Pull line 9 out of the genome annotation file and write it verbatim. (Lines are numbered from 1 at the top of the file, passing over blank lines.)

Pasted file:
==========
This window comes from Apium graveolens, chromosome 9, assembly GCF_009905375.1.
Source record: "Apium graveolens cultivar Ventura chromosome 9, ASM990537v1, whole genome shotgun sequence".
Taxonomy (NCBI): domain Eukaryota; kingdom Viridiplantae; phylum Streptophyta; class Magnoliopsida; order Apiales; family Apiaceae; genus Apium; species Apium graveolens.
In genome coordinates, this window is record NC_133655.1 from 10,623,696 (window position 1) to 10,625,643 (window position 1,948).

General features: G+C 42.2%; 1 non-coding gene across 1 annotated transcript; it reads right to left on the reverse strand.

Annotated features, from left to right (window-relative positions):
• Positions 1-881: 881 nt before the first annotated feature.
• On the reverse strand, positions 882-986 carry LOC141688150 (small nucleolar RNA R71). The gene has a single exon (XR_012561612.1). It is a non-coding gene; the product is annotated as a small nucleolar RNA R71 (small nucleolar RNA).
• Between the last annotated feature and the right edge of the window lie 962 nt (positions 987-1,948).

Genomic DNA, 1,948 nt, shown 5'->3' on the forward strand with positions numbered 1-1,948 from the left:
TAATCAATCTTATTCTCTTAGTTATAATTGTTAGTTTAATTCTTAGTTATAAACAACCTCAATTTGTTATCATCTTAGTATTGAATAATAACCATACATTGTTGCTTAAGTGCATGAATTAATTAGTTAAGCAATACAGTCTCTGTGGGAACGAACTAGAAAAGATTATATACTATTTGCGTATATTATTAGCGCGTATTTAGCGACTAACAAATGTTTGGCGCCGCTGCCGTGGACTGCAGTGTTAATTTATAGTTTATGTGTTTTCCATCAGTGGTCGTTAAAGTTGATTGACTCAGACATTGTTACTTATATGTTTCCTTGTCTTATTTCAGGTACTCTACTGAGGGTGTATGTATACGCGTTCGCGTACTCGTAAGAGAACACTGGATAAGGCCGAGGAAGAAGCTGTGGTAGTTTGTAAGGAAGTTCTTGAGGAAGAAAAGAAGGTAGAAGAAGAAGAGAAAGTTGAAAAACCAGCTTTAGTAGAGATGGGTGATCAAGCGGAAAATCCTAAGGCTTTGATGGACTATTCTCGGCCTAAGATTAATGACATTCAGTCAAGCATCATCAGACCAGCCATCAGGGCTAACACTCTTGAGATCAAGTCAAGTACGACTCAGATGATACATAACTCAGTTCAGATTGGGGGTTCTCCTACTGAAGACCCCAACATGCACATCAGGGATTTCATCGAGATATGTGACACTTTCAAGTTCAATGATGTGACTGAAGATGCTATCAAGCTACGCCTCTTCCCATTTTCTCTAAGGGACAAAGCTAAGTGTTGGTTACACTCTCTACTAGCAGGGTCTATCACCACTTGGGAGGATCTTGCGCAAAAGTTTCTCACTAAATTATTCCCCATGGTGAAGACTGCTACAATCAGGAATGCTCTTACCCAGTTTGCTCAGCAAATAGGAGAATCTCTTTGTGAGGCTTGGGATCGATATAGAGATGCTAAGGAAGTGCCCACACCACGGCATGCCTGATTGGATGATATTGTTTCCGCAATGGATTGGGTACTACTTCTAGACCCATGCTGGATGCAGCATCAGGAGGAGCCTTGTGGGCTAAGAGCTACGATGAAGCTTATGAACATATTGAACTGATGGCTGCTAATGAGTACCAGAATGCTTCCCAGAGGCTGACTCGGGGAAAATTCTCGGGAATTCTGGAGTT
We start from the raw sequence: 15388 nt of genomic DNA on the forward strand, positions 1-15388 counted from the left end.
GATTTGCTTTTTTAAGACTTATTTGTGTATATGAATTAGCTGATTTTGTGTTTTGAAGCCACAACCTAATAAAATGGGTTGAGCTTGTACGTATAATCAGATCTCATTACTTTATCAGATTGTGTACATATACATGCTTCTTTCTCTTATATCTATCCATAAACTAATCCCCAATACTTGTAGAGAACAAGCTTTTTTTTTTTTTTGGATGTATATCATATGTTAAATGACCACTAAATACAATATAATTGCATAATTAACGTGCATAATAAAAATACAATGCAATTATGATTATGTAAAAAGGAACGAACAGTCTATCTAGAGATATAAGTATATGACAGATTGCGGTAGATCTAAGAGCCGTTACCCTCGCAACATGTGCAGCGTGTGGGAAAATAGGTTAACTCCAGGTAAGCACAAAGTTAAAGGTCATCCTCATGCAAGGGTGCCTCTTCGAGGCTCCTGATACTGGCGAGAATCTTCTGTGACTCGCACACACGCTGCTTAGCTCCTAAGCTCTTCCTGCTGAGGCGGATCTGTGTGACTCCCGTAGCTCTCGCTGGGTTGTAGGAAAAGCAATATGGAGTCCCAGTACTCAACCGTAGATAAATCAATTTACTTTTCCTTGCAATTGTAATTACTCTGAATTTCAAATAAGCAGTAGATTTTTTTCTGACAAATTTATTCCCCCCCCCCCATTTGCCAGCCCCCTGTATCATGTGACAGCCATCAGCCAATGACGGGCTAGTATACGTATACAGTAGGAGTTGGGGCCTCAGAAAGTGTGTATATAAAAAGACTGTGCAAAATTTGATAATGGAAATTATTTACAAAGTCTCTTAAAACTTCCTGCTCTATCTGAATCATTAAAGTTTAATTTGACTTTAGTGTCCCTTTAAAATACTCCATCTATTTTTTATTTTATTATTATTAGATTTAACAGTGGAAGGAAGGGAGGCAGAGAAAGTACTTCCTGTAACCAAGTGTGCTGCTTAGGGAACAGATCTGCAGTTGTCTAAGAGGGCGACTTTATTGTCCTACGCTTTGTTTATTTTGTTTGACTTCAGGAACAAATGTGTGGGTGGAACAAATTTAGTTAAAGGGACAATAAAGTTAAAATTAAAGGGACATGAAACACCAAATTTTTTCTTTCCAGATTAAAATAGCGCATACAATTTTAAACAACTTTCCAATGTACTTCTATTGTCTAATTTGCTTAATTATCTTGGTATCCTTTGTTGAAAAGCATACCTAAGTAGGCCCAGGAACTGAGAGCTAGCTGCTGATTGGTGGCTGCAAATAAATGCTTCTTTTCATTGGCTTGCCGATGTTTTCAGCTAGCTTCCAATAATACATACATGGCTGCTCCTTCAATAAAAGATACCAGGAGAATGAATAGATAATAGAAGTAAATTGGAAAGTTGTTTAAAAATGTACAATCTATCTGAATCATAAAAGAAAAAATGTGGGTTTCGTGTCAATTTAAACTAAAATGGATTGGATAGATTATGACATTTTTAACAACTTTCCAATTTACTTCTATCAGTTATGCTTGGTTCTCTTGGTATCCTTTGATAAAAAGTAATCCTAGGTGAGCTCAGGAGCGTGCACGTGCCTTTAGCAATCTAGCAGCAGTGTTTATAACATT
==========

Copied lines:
• Between the last annotated feature and the right edge of the window lie 962 nt (positions 987-1,948).